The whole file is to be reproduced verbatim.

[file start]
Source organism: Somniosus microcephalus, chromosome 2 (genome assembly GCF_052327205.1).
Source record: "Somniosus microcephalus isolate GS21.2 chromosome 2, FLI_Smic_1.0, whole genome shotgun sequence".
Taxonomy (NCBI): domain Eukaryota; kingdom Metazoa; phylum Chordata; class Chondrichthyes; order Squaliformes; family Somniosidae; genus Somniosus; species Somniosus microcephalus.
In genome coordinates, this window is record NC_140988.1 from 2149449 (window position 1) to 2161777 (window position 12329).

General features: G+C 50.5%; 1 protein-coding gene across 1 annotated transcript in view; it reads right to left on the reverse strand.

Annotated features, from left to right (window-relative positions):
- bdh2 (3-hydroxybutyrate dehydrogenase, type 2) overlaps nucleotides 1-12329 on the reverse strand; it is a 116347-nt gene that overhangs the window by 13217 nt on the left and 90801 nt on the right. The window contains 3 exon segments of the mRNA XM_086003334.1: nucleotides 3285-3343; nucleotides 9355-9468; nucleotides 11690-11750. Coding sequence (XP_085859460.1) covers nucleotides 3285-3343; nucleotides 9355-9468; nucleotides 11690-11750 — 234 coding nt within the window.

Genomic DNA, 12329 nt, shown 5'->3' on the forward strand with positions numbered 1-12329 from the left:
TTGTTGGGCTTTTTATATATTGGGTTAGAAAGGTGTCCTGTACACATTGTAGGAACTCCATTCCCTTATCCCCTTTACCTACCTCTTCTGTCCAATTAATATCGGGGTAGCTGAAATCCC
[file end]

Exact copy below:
Source organism: Somniosus microcephalus, chromosome 2 (genome assembly GCF_052327205.1).
Source record: "Somniosus microcephalus isolate GS21.2 chromosome 2, FLI_Smic_1.0, whole genome shotgun sequence".
Taxonomy (NCBI): domain Eukaryota; kingdom Metazoa; phylum Chordata; class Chondrichthyes; order Squaliformes; family Somniosidae; genus Somniosus; species Somniosus microcephalus.
In genome coordinates, this window is record NC_140988.1 from 2149449 (window position 1) to 2161777 (window position 12329).

General features: G+C 50.5%; 1 protein-coding gene across 1 annotated transcript in view; it reads right to left on the reverse strand.

Annotated features, from left to right (window-relative positions):
- bdh2 (3-hydroxybutyrate dehydrogenase, type 2) overlaps nucleotides 1-12329 on the reverse strand; it is a 116347-nt gene that overhangs the window by 13217 nt on the left and 90801 nt on the right. The window contains 3 exon segments of the mRNA XM_086003334.1: nucleotides 3285-3343; nucleotides 9355-9468; nucleotides 11690-11750. Coding sequence (XP_085859460.1) covers nucleotides 3285-3343; nucleotides 9355-9468; nucleotides 11690-11750 — 234 coding nt within the window.

Genomic DNA, 12329 nt, shown 5'->3' on the forward strand with positions numbered 1-12329 from the left:
TTGTTGGGCTTTTTATATATTGGGTTAGAAAGGTGTCCTGTACACATTGTAGGAACTCCATTCCCTTATCCCCTTTACCTACCTCTTCTGTCCAATTAATATCGGGGTAGCTGAAATCCC